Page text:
Connecticut AG sues nursing school after abrupt closure

Stone Academy, a for-profit nursing program in West Haven, Conn., which shut down in February, is now facing a lawsuit from the state's Attorney General William Tong alleging violations of the Connecticut Unfair Trade Practices Act.

The lawsuit filed by the attorney general claims that instead of the qualified faculty and nursing licensure exam preparation it promised students, multiple of Stone Academy's staff "performed work for [the owner, Joseph] Bierbaum's other for-profit school, Paier College, as well as a home improvement company launched by Bierbaum in 2020," court documents read.

"While students suffered from plummeting exam pass rates, disappearing clinical opportunities, and a dearth of qualified faculty, Stone's owners got rich," Mr. Tong said in a July 13 news release. "As Stone's nursing program collapsed, Bierbaum took tuition money and spent it to promote his other business — Paier College of Art. Stone's so-called 'dedicated' staff were also running Paier and in one instance Bierbaum's own home improvement contracting business. This was not a victimless scam. Stone students took on thousands of dollars in debt and spent hundreds of hours away from their families and jobs to become nurses and improve their lives."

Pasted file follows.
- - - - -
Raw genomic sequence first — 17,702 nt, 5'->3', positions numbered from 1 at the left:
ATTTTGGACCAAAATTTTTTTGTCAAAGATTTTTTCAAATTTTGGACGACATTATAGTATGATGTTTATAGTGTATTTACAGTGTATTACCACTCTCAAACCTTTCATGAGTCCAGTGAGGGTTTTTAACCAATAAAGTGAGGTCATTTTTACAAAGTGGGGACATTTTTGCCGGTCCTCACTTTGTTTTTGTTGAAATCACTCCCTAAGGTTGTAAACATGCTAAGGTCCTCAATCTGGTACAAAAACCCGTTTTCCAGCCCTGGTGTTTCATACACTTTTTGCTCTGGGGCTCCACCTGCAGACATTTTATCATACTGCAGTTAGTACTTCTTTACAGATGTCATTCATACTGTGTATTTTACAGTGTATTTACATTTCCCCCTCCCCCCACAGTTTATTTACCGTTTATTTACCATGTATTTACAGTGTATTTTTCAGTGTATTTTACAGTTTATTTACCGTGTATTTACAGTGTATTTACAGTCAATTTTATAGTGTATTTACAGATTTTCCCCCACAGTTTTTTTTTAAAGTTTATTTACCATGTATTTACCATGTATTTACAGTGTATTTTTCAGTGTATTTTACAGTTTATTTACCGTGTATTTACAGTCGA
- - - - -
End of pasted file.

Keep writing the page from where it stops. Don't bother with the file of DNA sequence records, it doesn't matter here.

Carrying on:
The program — which cost attendees upwards of $30,000 — was initially shuttered after failing to address compliance issues including: unqualified faculty, invalid student clinical experiences and recording attendance, a Feb. 14 news release stated.

Students who were affected by Stone Academy's initial closure were supplied with a guide to transfer to other programs if they wished to continue their education.

The lawsuit is also not the first filed against it. In May, eight of the institution's former students filed a class-action lawsuit also under the state's unfair trade practices act. In court documents, they claim Stone Academy's leadership continued to market itself as a place for professional healthcare training despite being aware that 1 in 5 faculty were unqualified to teach students.

The program also reportedly only provided students with a fraction of the necessary 860 hours of clinical training it promised and "knowingly hiring entry level and associate degree nurse instructors who should never have been permitted to teach practical nursing students under applicable regulations," the lawsuit claims. 

The Office of the Attorney General is seeking civil penalties of up to $5,000 per violation, — which it notes could total up to millions of dollars — for the program's violations of the unfair trade practices act in addition to restitution for its former affected students, according to the news release.

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